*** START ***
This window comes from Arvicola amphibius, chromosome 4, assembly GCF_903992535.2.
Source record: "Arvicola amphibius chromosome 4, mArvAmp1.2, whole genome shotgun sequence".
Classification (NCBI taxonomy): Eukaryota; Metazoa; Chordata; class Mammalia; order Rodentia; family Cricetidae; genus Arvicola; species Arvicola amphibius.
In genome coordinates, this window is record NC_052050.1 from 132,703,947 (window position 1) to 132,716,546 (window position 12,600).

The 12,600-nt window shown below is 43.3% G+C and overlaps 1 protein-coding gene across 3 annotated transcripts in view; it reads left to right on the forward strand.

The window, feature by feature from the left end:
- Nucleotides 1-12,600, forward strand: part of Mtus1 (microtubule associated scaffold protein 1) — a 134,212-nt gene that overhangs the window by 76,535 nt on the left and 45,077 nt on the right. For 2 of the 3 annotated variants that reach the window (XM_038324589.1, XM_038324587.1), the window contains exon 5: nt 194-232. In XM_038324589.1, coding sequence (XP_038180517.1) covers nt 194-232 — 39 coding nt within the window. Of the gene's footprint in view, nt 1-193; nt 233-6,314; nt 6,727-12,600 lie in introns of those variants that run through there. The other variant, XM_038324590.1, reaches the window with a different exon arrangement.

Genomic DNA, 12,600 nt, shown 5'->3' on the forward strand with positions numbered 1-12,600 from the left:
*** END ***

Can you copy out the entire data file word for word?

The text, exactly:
This window comes from Arvicola amphibius, chromosome 4, assembly GCF_903992535.2.
Source record: "Arvicola amphibius chromosome 4, mArvAmp1.2, whole genome shotgun sequence".
Classification (NCBI taxonomy): Eukaryota; Metazoa; Chordata; class Mammalia; order Rodentia; family Cricetidae; genus Arvicola; species Arvicola amphibius.
In genome coordinates, this window is record NC_052050.1 from 132,703,947 (window position 1) to 132,716,546 (window position 12,600).

The 12,600-nt window shown below is 43.3% G+C and overlaps 1 protein-coding gene across 3 annotated transcripts in view; it reads left to right on the forward strand.

The window, feature by feature from the left end:
- Nucleotides 1-12,600, forward strand: part of Mtus1 (microtubule associated scaffold protein 1) — a 134,212-nt gene that overhangs the window by 76,535 nt on the left and 45,077 nt on the right. For 2 of the 3 annotated variants that reach the window (XM_038324589.1, XM_038324587.1), the window contains exon 5: nt 194-232. In XM_038324589.1, coding sequence (XP_038180517.1) covers nt 194-232 — 39 coding nt within the window. Of the gene's footprint in view, nt 1-193; nt 233-6,314; nt 6,727-12,600 lie in introns of those variants that run through there. The other variant, XM_038324590.1, reaches the window with a different exon arrangement.

Genomic DNA, 12,600 nt, shown 5'->3' on the forward strand with positions numbered 1-12,600 from the left: